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Would an ABLE account benefit your loved one with disabilities?

On Behalf of | Jul 9, 2019 | Medicaid & Medicare |

According to a June 2019 article in Disability Scoop, participation in ABLE accounts has been slower than anticipated. State officials nationally are concerned about the long-term sustainability of the ABLE program if more accounts are not opened.

Background

ABLE accounts, which became legal in 2014, are important financial tools for people with disabilities that resemble 529 accounts for higher education expenses. Money saved in these accounts helps to protect eligibility for important public benefits like monthly support under Supplemental Security Income or SSI, housing benefits from the U.S. Department of Housing and Urban Development or HUD, and public health insurance and residential services under Medicaid, called Health First Colorado in our state.

(For purposes of SSI, ABLE money is not countable as an asset until it exceeds $100,000 and may never be countable at any level for other benefit programs. There are some limits on annual contribution totals and on the sources of such funds. ABLE funds spent on qualified disability expenses is not taxable.)

Normally, most government benefit programs limit assets at $2,000, which prompted advocates to fight hard and long to get ABLE account legislation passed. People with disabilities must live in poverty to remain eligible for these programs that can be lifelines for them.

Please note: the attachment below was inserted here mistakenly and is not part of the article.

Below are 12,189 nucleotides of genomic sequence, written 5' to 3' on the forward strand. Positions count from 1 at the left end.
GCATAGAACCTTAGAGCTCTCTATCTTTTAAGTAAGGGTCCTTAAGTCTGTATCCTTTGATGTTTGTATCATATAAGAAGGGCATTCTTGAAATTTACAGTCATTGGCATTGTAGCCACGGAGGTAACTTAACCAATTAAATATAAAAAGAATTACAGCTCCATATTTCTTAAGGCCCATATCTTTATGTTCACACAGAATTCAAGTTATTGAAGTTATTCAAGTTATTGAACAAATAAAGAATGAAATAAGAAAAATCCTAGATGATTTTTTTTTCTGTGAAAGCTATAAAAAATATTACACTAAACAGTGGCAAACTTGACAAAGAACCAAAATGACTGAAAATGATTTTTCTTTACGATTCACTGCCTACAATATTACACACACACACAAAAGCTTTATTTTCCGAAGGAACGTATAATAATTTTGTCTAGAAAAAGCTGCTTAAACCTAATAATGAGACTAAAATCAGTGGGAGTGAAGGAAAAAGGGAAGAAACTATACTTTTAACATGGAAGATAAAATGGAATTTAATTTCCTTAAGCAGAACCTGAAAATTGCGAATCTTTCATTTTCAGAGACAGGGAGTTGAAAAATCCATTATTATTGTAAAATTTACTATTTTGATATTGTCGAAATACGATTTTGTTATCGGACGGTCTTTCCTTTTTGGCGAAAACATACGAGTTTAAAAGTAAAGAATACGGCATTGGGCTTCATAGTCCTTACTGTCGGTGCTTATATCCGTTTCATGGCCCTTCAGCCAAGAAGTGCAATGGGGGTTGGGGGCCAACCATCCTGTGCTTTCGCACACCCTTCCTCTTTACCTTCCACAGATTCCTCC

We have written about ABLE account characteristics before.

Growing concerns

Disability Scoop reports that at the end of 2018, not even 35,000 ABLE accounts existed nationally. The National Association of State Treasurers estimates that there should be 450,000 by June 2021 to keep most state ABLE programs sustainable and keep fees low. That would be a huge jump in numbers.

Currently, 42 states plus DC offer ABLE programs, some of which are available across state lines.

To help raise the numbers, advocates want Congress to increase the eligibility from people whose disabilities started before age 26 to age 46. Other options may include allowing more than one ABLE account for an individual or allowing larger deposits in certain situations like receipt of a settlement or inherited money.

The national group says it is not yet alarmed since saving is a new practice to people with disabilities who have lived a long time focused on keeping their money at low levels. Despite current numbers, ABLE account numbers are growing.

Anyone with disabilities or whose child or other family member has disabilities should speak with an informed attorney to understand whether an ABLE account makes sense for them.

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